Expected to be at best a third wheel in New England’s backfield, Burkhead played just one fewer snap (32) than James White in Sunday’s night clinical 33-3 triumph over Pittsburgh. Despite playing with a hefty lead, the seven-year pro notched 85 total yards (44 rushing, 41 receiving) on eight carries and eight targets. Tom Brady had too many mouths to feed before the Patriots added Antonio Brown, so don’t be surprised if Burkhead vanishes from the game plan too often for comfort. In deeper leagues, however, it doesn’t hurt to purchase a cheap piece of the defending champion’s offense.
Marquise Brown (BAL): 30% Rostered (8% FAAB)
A day after his cousin forced his way out of Oakland and onto New England, Hollywood Brown momentarily stole the spotlight with 47- and 83-yard touchdown grabs. Not bad for the first quarter of his first NFL game. Don’t go overboard and spend all your FAAB. Deep touchdowns are tough to replicate, especially on a Baltimore team that engineered 26 throws to 46 passes in a 59-10 laugher. Also, Miami’s futility is as big a fantasy takeaway as the Ravens’ sterling success behind a superb Lamar Jackson.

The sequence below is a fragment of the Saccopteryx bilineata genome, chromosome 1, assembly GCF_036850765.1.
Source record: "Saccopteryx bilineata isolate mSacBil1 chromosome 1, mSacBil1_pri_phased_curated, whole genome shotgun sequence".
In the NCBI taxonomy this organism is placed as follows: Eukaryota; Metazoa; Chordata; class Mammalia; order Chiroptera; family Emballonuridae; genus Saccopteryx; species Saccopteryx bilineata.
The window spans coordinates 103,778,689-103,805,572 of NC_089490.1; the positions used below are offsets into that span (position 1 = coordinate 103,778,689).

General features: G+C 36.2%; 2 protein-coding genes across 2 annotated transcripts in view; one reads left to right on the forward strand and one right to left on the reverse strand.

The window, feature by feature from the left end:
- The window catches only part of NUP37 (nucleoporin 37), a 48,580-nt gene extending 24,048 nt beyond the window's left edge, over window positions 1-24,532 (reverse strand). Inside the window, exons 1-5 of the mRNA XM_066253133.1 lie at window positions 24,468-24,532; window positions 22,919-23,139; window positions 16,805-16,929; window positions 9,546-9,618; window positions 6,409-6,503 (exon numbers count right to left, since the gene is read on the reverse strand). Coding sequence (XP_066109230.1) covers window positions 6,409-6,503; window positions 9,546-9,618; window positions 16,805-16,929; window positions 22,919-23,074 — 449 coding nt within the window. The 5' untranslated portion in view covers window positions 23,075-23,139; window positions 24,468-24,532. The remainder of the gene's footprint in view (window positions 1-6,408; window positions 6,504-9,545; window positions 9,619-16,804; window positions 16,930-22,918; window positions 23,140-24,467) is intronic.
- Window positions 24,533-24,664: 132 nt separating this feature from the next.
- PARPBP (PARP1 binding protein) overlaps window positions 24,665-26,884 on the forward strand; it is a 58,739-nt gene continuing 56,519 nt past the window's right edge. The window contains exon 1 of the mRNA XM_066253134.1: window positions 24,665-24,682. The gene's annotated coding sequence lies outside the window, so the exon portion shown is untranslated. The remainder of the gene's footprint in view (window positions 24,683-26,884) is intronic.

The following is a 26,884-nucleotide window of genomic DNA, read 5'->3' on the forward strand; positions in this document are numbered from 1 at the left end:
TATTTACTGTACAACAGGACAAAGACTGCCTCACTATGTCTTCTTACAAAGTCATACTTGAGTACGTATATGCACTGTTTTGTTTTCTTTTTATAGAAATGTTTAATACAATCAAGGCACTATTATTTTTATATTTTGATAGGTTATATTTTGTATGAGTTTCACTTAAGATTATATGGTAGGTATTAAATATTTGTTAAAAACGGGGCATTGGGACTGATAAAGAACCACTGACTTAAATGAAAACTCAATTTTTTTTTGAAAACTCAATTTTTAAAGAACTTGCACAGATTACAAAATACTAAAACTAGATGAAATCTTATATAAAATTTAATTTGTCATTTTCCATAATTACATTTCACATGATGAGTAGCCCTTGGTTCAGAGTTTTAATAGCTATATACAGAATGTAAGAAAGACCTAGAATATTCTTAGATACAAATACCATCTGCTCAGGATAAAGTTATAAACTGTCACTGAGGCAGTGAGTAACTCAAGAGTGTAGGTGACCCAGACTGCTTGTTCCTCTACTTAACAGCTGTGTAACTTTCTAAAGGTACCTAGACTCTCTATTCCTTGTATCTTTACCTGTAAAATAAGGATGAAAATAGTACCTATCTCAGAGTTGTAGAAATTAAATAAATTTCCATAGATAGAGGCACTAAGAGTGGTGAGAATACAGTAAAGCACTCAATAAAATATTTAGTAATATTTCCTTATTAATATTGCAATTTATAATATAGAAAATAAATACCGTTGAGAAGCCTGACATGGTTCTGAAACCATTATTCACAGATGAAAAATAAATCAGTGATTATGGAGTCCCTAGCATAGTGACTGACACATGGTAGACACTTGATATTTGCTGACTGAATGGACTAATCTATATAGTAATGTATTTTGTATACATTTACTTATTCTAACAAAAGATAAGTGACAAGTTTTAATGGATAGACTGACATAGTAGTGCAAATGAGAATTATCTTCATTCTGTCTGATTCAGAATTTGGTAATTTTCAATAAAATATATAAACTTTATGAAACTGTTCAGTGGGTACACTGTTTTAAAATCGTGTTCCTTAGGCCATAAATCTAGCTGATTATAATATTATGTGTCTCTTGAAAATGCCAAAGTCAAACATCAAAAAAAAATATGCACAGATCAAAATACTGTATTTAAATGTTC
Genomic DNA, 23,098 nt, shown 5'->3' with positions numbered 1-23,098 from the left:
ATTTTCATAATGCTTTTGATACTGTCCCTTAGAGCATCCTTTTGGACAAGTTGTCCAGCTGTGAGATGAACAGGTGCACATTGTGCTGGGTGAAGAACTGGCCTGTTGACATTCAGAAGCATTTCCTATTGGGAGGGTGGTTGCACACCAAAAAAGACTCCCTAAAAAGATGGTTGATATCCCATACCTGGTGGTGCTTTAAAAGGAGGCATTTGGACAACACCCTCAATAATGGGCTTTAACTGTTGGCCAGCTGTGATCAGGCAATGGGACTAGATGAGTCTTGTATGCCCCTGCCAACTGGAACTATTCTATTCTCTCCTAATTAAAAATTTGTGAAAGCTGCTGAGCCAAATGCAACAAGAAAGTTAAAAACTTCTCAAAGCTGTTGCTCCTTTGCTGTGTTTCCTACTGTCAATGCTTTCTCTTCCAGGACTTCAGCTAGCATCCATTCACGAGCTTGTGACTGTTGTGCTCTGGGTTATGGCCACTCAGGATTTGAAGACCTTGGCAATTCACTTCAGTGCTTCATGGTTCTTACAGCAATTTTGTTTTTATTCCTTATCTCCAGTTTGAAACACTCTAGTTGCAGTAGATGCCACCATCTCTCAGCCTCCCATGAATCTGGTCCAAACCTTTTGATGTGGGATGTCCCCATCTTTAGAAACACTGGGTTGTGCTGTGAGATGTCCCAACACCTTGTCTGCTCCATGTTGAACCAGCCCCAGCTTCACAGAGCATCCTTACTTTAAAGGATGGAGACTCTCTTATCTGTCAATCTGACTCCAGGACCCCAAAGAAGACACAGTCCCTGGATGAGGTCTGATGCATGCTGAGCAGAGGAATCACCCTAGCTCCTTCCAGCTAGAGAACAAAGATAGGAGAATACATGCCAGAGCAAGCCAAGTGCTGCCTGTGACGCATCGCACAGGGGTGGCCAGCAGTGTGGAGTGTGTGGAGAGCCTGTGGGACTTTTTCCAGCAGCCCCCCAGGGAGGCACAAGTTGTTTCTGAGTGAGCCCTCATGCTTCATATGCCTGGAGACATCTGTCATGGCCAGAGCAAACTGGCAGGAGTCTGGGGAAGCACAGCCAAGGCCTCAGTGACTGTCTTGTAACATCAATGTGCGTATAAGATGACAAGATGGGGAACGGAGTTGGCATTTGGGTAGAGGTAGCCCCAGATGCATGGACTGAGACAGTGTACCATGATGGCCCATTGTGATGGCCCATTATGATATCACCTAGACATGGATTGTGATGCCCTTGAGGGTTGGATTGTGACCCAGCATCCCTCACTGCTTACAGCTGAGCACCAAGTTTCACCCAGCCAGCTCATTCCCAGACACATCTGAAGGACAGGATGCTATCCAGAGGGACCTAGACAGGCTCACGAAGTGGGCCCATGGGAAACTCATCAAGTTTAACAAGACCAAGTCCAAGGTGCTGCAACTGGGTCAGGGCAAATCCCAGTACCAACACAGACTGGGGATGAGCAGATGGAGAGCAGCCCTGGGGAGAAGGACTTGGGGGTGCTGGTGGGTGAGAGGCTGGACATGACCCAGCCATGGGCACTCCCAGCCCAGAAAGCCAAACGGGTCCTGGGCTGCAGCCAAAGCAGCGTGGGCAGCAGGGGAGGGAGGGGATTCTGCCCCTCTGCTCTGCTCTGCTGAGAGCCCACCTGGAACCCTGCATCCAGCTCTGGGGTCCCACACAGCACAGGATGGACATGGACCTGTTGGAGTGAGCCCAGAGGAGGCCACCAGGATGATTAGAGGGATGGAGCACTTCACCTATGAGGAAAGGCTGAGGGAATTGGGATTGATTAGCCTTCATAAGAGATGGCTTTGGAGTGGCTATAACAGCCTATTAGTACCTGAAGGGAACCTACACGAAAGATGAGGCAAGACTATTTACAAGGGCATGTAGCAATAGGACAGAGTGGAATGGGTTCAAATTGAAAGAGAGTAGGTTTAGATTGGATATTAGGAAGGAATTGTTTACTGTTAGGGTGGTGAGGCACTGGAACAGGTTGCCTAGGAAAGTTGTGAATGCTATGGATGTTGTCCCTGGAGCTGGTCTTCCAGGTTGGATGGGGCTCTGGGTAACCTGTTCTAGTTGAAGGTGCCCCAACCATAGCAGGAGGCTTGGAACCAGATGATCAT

Nevertheless, Brown assuaged any health concerns associated with a foot injury suffered last season at Oklahoma. He could have the makings of a boom-or-bust WR3, so the No. 25 overall pick at least looks like the Baltimore wide receiver to roster in 12-team leagues. And for what it’s worth, I didn’t cheat; his exact rostered rate was 29.6% on Monday.
John Ross (CIN): 7% Rostered (7% FAAB)
Prior to Sunday, Ross registered 21 catches for 210 yards in 16 career games. In Week 1, he snagged seven of 12 targets for 158 yards and a pair of touchdowns. He didn’t shine with or without A.J. Green last year, but perhaps the 23-year-old is finally harnessing his raw abilities in Zac Taylor’s new offense. Ross remains an upside play as a starter with Green sidelined. Just don’t get too comfortable, as this could easily prove a mirage or yet another boom-or-bust playmaker.
Terry McLaurin (WAS): 5% Rostered (5% FAAB)